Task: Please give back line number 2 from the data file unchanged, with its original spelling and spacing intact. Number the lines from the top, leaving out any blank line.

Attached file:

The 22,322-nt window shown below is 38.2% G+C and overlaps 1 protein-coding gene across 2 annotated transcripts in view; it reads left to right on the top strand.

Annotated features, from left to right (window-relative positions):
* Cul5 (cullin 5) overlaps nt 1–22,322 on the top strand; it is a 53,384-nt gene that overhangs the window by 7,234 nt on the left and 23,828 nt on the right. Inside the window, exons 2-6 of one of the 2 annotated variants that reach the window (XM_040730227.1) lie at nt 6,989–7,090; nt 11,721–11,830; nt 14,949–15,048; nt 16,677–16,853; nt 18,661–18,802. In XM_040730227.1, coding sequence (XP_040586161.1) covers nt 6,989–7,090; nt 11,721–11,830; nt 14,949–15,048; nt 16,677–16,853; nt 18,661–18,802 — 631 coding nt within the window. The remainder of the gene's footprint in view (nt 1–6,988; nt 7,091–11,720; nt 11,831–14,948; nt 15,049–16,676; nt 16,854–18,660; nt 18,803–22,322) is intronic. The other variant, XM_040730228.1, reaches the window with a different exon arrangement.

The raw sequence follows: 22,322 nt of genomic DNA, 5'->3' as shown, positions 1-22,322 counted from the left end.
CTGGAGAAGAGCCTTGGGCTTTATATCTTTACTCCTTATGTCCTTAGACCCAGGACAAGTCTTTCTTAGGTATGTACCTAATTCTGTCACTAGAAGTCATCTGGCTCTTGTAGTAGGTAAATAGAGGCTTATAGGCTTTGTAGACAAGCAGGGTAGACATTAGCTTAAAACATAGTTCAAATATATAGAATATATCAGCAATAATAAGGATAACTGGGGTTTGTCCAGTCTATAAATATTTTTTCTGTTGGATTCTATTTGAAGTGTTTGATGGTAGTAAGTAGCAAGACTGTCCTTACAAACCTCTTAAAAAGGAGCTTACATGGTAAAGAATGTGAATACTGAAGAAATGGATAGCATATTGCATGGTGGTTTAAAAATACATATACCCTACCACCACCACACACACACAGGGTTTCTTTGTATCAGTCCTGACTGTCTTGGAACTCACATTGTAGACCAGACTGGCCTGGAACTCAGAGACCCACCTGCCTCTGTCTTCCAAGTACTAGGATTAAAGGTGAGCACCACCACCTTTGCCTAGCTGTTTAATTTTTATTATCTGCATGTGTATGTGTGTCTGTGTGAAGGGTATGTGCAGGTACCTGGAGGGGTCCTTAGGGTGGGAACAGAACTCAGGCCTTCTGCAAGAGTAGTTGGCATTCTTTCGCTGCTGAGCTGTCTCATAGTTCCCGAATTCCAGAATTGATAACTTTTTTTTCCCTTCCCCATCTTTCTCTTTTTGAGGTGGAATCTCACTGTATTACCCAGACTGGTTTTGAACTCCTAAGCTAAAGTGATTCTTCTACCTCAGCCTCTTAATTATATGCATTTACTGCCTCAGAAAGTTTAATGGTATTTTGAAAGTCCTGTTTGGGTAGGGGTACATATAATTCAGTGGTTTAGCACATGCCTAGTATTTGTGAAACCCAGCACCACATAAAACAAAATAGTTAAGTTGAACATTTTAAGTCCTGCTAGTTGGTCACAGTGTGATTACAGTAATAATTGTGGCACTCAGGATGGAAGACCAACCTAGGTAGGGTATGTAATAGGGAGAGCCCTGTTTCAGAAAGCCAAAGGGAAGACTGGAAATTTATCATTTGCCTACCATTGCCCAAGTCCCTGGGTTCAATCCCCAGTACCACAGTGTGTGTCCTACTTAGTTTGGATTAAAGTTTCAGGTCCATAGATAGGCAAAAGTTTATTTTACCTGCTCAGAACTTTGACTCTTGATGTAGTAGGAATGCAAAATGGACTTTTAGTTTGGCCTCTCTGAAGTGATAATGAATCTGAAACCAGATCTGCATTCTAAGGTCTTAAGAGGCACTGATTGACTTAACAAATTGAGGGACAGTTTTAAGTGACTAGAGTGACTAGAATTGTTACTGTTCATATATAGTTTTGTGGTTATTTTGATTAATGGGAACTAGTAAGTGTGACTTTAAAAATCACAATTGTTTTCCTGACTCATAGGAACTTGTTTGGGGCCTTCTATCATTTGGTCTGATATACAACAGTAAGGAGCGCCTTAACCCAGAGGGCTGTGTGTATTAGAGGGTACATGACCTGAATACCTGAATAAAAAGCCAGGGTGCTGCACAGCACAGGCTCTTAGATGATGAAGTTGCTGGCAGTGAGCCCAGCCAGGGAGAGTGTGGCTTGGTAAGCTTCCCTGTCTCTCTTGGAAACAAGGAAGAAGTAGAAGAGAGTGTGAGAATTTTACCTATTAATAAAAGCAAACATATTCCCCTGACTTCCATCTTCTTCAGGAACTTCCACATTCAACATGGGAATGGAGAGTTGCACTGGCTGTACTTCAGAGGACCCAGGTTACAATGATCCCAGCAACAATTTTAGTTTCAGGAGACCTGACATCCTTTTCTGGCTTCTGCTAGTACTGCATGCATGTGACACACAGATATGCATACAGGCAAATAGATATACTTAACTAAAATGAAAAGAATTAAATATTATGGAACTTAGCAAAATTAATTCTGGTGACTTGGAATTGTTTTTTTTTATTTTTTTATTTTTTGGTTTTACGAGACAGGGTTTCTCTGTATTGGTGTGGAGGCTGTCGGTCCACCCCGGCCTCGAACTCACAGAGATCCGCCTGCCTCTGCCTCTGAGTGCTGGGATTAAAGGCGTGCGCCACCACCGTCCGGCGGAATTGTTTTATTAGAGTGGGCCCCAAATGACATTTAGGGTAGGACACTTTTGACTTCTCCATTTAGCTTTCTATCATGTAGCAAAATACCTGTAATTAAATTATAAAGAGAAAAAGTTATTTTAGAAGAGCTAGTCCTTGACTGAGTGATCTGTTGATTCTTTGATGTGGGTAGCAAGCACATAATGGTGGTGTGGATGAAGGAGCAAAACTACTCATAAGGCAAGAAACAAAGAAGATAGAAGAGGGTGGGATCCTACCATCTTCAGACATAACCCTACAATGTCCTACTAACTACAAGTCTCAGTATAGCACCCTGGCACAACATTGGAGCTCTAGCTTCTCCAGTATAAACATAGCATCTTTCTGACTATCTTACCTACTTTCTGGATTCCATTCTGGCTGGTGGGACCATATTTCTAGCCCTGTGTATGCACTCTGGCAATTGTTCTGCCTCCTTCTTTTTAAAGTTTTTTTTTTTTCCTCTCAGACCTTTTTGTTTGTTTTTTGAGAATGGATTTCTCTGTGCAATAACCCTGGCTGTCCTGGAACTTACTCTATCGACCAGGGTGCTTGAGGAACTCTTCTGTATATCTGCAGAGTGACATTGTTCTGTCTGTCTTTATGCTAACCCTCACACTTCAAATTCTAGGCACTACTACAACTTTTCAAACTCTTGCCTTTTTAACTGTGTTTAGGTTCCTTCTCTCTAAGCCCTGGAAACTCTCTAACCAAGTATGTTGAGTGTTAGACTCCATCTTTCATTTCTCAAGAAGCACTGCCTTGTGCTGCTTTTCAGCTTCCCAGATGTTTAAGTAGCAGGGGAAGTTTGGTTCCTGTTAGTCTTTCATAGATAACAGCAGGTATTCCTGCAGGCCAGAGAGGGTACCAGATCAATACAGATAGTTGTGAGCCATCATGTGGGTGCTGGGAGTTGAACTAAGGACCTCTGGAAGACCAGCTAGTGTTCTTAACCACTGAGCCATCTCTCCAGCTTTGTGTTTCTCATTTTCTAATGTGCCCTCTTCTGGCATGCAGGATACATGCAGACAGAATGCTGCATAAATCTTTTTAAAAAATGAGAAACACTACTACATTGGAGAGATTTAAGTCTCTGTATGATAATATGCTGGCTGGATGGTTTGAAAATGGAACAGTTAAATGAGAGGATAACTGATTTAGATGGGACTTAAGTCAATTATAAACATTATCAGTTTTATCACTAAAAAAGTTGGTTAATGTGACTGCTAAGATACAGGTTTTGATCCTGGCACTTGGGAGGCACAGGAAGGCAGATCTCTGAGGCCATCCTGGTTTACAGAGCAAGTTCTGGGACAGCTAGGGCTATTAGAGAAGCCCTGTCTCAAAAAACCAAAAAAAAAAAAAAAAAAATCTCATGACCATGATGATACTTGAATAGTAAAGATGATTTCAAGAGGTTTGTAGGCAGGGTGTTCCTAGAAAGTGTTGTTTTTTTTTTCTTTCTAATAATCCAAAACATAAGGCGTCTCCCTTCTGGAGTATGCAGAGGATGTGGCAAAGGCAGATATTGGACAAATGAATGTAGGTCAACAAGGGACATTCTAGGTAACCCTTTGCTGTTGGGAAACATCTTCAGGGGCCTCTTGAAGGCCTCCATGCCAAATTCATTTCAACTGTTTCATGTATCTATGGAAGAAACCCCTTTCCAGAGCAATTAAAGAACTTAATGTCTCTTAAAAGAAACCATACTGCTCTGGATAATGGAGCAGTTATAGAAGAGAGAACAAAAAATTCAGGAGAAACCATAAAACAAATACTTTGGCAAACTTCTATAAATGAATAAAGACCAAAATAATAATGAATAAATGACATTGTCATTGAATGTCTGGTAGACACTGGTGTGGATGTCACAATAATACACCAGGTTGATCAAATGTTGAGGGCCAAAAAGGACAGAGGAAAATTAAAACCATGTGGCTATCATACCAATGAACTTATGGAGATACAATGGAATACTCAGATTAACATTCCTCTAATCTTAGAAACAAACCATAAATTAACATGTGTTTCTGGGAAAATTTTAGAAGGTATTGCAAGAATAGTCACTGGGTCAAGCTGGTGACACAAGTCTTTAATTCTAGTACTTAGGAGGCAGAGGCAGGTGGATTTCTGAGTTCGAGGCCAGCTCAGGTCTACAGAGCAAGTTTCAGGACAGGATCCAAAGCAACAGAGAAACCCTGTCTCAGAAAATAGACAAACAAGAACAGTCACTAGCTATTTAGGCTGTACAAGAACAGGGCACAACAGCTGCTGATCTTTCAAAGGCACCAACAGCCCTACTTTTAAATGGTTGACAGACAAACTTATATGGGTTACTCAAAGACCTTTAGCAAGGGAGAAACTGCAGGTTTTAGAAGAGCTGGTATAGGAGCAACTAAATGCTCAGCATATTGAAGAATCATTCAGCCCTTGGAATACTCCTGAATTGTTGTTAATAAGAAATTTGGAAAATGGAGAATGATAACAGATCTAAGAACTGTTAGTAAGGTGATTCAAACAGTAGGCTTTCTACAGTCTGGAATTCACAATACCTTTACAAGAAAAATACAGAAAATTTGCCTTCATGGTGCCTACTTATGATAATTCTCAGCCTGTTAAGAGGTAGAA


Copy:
Annotated features, from left to right (window-relative positions):